Measuring the health and capacity of your ecosystem can begin with the process of interpreting your ecosystem map, which is most relevant to measuring network connectivity, but you can also think about measuring ecosystem capacity in ways that are not dependent on a visual map.
You might decide to create a custom survey to assess a specific quality of your ecosystem. You might decide to conduct interviews or focus groups with ecosystem members to collect qualitative data. You might research your community to identify trends and external strengths, weaknesses, opportunities and threats that may influence how your ecosystem functions.
Several organizations have created network capacity tools you can use as a starting point, such as the Evaluation Framework (beginning on page 47) from the Centre for Social Innovation pocket guide's Network Evaluation Cultivating Healthy Networks for Social Change or the Network Health Scorecard from Network Impact.
Especially at first, you will likely want to think about small, bite-sized measurement techniques you can do with internal ecosystem partner staff. However, it is also worth considering external evaluation consultants if you can obtain funding or if you want to measure an aspect of your ecosystem that may be difficult for partners to talk about openly. A person or organization may not feel comfortable identifying ecosystem weaknesses if the evaluation is being done by a partner they rely on for funding or political support.
Regardless of whether you work with existing partners or an outside consultant, the Cultivating Healthy Networks for Social Change pocket guide referenced earlier identifies some of the skills a network evaluator - whether internal or external - should ideally possess or work to develop:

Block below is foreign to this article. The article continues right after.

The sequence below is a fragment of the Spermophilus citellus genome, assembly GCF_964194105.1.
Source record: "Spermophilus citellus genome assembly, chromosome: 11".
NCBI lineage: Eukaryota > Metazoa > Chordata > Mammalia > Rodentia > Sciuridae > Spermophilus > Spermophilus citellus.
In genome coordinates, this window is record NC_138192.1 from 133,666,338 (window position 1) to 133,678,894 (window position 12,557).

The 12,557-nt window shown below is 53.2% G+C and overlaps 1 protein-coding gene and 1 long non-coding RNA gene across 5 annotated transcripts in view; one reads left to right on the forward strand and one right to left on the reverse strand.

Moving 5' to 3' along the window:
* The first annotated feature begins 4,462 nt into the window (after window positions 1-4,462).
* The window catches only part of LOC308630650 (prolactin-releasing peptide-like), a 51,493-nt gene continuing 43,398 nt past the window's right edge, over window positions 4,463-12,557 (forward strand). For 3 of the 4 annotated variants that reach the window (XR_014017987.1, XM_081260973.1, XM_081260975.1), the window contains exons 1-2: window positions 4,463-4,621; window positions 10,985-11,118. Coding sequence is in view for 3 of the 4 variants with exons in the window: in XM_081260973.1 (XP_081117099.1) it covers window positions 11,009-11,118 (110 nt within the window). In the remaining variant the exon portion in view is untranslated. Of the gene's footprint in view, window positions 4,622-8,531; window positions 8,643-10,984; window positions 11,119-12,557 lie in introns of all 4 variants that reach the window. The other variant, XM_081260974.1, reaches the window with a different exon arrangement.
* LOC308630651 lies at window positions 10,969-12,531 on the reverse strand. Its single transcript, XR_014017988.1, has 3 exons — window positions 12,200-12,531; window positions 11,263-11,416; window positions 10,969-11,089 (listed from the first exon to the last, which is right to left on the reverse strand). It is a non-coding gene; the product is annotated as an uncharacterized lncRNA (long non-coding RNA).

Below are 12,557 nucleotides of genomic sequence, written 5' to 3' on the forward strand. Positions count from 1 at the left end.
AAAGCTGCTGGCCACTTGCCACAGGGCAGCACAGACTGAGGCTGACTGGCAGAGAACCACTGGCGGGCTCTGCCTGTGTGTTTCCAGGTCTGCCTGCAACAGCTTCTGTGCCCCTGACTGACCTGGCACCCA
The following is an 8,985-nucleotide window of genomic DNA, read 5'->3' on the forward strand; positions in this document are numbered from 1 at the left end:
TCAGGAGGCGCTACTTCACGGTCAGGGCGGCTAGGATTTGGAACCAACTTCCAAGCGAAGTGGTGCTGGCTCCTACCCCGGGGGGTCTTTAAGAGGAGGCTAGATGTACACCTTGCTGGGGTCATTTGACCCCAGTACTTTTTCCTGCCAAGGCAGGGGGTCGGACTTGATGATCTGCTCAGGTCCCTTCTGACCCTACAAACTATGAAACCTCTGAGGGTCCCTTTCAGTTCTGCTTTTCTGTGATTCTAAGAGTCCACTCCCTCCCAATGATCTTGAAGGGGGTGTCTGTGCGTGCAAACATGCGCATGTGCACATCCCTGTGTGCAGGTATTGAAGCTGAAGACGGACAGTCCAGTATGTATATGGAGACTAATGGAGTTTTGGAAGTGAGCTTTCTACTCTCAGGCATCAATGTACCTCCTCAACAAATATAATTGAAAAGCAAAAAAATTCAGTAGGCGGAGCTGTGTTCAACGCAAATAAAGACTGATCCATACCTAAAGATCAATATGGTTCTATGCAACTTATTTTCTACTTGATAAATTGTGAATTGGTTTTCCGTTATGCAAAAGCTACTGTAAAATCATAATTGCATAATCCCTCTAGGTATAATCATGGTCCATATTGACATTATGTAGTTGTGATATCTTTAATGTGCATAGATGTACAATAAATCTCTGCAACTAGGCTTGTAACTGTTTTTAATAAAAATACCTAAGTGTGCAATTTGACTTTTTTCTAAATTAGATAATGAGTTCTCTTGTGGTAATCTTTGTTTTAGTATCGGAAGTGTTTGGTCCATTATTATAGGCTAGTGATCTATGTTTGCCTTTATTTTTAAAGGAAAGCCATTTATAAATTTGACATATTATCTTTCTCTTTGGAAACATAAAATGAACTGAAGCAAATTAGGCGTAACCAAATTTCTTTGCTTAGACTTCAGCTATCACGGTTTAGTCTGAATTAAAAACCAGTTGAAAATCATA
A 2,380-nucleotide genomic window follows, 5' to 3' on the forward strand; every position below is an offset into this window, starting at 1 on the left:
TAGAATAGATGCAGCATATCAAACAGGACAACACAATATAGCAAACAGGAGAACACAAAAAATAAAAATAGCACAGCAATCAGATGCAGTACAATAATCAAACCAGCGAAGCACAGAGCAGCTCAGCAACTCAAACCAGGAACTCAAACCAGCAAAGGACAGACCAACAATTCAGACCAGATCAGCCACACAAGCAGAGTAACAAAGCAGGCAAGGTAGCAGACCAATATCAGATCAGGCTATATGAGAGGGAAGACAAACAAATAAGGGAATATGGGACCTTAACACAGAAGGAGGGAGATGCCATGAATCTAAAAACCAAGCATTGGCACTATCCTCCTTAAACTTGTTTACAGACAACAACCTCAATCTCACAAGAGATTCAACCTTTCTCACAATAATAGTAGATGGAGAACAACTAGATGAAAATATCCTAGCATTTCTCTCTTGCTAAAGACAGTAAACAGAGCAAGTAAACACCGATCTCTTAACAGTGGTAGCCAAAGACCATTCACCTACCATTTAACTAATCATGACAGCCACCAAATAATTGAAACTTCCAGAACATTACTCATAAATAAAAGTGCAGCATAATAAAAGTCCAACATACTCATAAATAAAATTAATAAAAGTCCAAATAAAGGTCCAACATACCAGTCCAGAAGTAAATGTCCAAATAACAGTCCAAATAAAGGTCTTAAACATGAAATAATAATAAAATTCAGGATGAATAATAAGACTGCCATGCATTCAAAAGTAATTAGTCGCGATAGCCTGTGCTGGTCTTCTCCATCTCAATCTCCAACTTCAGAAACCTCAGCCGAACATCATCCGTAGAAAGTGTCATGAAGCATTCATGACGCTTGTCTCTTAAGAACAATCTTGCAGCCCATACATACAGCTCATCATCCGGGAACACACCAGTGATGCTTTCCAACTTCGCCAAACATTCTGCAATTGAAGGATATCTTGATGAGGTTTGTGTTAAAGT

- 1.Being present in the network
- 2.Being an active listener
- 3.Recognizing patterns, synthesizing information
- 4.Seeing power dynamics and their impacts
- 5.Seeing simultaneously through multiple lenses
- 6.Identifying different forms of leadership
- 7.Giving people a voice to tell their stories
Consider these skills when you look within or outside your ecosystem for someone to assist with evaluation.
It is worth taking a closer look at what kinds of results we might expect a strong civic data ecosystem to support or accelerate - either related to shared goals of the ecosystem or, more commonly, the ability of specific partner organizations within the ecosystem to leverage their connections to create stronger, more impactful programs. Below are two potential resources.
- The Knight Foundation report Assessing Civic Tech: Case Studies and Resources for Tracking Outcomes includes sample measurement techniques for five common civic tech objectives that are also applicable to many civic data ecosystems. These objectives are to (1) build place-based social capital, (2) increase civic engagement, (3) promote deliberative democracy, (4) support open governance, and (5) foster inclusion and diversity. These common objectives are good starting place if you are not yet sure what results you expect from your civic data ecosystem and want to think through how other communities have been thinking about similar work.
- The Civic Tech and Data Collaborative project looked directly at the structure and impact of civic tech and data ecosystems and identified the key ingredients of a civic tech and data ecosystem in their Civic Tech and Data Collaborative Toolkit. They emphasize the importance of, and offer resources related to, the cross-cutting areas of engaging low income residents, mobilizing for collective action, resourcing collaboratives and sustaining the gain. Mobilizing, resourcing, and sustaining ecosystems would likely fall under the evaluation pillar of Network Health. Engaging low income residents, in particular, is critical to ensure civic data ecosystems do not inadvertently contribute to inequities within communities and could be evaluated as a part of Network Connectivity (“who is participating”) as well as Network Results (“are the participating ecosystem partners reaching low income audiences?”). As part of their project, they also published a Guide to Civic Tech and Data Ecosystem Mapping.
Remember that your community’s civic data ecosystem is unique, and part of measuring the health and capacity of your ecosystem is keeping the goals and values of your ecosystem in mind during the process. What you measure depends on what you are collectively trying to achieve. If thinking about the ecosystem as a whole feels overwhelming, you can also think about your own organization and measure whether you are receiving benefits from your space in the ecosystem.